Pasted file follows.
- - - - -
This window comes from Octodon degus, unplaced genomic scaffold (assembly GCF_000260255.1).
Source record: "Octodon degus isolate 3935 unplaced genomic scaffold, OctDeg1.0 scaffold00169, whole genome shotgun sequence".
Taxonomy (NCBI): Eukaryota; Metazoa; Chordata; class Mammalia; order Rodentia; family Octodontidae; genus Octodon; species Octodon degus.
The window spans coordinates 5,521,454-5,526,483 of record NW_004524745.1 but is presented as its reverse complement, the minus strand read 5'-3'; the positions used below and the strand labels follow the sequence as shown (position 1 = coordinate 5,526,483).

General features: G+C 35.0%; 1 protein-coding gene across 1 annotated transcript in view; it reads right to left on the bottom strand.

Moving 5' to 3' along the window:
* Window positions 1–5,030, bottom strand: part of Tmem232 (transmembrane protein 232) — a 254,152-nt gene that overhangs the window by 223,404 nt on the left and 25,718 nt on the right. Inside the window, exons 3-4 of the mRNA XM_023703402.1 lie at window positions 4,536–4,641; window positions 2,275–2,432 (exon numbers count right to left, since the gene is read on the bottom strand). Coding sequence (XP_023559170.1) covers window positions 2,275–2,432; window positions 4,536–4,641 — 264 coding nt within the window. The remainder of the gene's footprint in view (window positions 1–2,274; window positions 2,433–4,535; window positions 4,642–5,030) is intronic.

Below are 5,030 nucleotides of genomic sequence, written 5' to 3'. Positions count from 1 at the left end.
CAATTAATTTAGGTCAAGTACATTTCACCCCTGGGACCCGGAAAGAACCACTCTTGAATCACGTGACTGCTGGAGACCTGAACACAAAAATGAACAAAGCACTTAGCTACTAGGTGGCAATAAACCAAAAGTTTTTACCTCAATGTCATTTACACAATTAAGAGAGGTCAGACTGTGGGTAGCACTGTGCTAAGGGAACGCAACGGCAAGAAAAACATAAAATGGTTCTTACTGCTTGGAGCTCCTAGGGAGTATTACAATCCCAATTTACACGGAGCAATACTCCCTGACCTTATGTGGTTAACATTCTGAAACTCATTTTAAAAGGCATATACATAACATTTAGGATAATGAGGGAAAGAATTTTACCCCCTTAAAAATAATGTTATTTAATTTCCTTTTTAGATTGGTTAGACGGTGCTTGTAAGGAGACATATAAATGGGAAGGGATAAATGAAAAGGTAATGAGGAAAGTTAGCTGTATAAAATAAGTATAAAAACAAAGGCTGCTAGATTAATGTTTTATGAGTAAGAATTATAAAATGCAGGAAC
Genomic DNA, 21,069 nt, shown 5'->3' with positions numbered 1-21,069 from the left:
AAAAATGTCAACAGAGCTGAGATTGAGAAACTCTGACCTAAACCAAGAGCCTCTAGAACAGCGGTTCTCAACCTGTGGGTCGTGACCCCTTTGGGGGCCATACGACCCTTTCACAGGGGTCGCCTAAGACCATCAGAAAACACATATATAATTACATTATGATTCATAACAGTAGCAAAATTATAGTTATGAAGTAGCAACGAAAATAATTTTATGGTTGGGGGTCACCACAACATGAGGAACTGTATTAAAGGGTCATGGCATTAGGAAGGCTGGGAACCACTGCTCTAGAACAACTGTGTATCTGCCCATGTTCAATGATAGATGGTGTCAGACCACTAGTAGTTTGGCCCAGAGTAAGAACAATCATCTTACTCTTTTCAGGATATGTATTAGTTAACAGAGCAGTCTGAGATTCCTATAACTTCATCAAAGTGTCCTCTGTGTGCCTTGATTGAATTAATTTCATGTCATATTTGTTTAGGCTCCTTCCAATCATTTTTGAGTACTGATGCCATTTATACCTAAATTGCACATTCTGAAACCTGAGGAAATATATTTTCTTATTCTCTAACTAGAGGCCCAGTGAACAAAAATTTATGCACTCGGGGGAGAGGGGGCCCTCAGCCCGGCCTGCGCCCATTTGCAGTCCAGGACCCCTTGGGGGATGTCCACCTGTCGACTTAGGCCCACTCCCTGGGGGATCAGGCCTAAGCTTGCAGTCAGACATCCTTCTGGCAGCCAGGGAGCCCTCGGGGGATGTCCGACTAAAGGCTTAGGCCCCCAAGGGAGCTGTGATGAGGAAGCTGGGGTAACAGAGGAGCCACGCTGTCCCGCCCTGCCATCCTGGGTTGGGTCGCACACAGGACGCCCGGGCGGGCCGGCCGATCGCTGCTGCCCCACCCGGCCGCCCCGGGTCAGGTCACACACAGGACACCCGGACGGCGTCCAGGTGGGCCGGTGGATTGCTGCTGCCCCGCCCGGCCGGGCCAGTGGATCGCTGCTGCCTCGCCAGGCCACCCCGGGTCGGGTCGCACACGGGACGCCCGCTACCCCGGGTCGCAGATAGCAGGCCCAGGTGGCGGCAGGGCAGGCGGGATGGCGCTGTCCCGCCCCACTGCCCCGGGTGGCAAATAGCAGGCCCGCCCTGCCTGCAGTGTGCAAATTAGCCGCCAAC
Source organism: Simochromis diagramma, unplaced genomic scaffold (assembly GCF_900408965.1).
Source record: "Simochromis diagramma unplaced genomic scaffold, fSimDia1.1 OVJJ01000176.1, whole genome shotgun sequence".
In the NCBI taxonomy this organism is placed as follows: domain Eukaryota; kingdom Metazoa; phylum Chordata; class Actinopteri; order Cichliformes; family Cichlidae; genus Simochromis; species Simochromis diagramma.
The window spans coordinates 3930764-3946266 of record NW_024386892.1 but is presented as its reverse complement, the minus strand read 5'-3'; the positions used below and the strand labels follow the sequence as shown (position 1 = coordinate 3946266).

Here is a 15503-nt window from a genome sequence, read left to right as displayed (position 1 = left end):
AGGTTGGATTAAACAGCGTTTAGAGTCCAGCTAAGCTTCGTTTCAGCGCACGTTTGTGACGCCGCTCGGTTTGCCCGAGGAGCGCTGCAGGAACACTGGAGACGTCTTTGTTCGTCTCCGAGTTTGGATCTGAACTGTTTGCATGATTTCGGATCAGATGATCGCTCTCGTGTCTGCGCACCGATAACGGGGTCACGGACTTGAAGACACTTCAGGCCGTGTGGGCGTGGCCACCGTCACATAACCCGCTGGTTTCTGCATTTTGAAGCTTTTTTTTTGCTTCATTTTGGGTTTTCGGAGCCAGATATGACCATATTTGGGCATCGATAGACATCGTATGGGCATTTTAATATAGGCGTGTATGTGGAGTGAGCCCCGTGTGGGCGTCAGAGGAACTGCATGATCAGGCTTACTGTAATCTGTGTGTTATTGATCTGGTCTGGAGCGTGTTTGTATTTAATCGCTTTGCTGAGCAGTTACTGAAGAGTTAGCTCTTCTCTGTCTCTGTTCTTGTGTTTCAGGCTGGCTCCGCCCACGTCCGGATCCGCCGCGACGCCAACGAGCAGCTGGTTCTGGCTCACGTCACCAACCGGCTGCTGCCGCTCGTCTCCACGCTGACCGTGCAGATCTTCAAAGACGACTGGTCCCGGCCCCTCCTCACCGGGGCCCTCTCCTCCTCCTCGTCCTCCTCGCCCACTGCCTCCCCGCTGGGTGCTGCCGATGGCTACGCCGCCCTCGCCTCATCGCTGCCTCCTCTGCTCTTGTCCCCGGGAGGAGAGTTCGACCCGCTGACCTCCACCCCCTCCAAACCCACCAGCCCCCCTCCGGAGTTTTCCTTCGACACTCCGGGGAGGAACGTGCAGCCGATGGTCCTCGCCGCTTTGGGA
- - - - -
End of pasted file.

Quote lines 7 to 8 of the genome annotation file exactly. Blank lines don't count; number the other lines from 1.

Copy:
* Window positions 1–5,030, bottom strand: part of Tmem232 (transmembrane protein 232) — a 254,152-nt gene that overhangs the window by 223,404 nt on the left and 25,718 nt on the right. Inside the window, exons 3-4 of the mRNA XM_023703402.1 lie at window positions 4,536–4,641; window positions 2,275–2,432 (exon numbers count right to left, since the gene is read on the bottom strand). Coding sequence (XP_023559170.1) covers window positions 2,275–2,432; window positions 4,536–4,641 — 264 coding nt within the window. The remainder of the gene's footprint in view (window positions 1–2,274; window positions 2,433–4,535; window positions 4,642–5,030) is intronic.

Below are 5,030 nucleotides of genomic sequence, written 5' to 3'. Positions count from 1 at the left end.